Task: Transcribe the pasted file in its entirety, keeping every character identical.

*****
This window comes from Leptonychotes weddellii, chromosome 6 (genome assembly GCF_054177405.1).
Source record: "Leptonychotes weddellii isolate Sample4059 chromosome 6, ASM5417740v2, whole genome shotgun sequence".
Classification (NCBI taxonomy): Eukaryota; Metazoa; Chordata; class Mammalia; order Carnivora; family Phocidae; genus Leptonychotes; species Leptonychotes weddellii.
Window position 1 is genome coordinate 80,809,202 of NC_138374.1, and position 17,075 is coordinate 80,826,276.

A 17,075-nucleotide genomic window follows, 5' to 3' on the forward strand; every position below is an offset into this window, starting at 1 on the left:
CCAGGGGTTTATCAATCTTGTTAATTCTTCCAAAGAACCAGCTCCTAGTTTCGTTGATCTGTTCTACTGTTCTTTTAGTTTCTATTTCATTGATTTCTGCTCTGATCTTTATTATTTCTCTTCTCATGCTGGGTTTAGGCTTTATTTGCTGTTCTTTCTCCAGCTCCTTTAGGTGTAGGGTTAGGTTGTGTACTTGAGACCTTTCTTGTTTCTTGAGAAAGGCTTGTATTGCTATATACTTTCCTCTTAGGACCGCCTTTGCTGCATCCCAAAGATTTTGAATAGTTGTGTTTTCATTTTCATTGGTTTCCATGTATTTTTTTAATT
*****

This window comes from Leptonychotes weddellii, chromosome 6 (genome assembly GCF_054177405.1).
Source record: "Leptonychotes weddellii isolate Sample4059 chromosome 6, ASM5417740v2, whole genome shotgun sequence".
Classification (NCBI taxonomy): Eukaryota; Metazoa; Chordata; class Mammalia; order Carnivora; family Phocidae; genus Leptonychotes; species Leptonychotes weddellii.
Window position 1 is genome coordinate 80,809,202 of NC_138374.1, and position 17,075 is coordinate 80,826,276.

A 17,075-nucleotide genomic window follows, 5' to 3' on the forward strand; every position below is an offset into this window, starting at 1 on the left:
CCAGGGGTTTATCAATCTTGTTAATTCTTCCAAAGAACCAGCTCCTAGTTTCGTTGATCTGTTCTACTGTTCTTTTAGTTTCTATTTCATTGATTTCTGCTCTGATCTTTATTATTTCTCTTCTCATGCTGGGTTTAGGCTTTATTTGCTGTTCTTTCTCCAGCTCCTTTAGGTGTAGGGTTAGGTTGTGTACTTGAGACCTTTCTTGTTTCTTGAGAAAGGCTTGTATTGCTATATACTTTCCTCTTAGGACCGCCTTTGCTGCATCCCAAAGATTTTGAATAGTTGTGTTTTCATTTTCATTGGTTTCCATGTATTTTTTTAATT